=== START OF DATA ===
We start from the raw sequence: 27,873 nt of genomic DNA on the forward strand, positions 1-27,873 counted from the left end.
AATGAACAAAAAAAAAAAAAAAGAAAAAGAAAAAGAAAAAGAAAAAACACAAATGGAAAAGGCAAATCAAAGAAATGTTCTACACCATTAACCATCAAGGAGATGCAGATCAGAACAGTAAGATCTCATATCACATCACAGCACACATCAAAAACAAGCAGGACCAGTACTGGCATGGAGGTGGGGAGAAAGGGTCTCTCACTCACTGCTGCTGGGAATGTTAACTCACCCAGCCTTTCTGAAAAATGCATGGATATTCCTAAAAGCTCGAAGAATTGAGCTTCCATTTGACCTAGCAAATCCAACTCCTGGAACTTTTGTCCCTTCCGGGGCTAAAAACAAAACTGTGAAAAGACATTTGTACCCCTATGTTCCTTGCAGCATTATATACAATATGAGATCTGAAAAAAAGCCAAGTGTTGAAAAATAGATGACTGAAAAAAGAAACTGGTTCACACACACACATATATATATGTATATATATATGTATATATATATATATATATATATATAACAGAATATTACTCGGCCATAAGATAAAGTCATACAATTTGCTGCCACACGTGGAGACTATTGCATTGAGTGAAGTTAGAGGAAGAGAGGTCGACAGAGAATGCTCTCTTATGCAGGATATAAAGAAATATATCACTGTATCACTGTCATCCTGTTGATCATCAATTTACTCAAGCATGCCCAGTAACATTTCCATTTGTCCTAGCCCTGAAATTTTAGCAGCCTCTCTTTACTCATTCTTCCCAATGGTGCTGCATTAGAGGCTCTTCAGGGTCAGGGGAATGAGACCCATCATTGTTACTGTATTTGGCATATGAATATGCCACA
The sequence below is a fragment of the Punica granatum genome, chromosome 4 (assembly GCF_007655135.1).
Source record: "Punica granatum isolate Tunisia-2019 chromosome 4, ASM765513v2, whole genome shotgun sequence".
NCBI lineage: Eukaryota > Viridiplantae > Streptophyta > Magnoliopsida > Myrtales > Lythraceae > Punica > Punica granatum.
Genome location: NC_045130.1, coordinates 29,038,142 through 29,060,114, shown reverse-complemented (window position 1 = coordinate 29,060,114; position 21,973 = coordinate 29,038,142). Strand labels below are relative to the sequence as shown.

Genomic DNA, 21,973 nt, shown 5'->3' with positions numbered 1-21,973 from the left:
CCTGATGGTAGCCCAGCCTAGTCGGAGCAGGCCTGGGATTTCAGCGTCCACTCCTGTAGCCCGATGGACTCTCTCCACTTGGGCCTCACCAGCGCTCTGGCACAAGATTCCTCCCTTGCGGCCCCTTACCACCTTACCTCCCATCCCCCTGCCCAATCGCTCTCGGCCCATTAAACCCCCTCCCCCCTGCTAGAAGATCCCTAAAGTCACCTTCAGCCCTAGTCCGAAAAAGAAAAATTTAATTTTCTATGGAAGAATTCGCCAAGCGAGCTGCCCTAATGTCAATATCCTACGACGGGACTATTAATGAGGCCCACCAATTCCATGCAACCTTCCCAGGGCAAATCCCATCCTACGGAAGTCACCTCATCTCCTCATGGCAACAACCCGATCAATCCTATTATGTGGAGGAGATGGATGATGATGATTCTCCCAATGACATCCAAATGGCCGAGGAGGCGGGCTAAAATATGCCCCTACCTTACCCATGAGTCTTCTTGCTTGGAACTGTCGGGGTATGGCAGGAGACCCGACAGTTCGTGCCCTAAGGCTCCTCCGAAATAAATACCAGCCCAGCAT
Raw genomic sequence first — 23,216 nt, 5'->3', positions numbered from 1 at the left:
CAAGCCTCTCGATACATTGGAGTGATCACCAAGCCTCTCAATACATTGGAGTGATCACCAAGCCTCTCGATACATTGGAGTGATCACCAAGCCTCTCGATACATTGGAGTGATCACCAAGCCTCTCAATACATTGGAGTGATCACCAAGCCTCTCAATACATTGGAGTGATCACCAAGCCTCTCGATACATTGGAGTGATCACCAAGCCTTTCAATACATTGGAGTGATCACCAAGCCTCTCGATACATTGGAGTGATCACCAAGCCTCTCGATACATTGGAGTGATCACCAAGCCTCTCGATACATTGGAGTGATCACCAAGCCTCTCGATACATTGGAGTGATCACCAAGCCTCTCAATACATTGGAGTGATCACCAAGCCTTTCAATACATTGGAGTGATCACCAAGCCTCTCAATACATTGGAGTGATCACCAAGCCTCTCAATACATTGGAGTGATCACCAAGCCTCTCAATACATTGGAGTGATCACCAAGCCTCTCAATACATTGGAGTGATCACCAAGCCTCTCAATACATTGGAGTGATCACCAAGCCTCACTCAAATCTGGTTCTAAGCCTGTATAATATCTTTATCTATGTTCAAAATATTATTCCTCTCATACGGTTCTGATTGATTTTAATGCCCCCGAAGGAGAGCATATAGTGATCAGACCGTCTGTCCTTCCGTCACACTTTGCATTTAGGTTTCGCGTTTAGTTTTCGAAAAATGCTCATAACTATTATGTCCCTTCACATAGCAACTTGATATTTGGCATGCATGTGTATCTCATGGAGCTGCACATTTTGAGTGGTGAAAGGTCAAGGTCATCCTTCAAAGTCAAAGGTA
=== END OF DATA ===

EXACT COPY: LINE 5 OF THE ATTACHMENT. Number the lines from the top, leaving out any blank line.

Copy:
NCBI lineage: Eukaryota > Viridiplantae > Streptophyta > Magnoliopsida > Myrtales > Lythraceae > Punica > Punica granatum.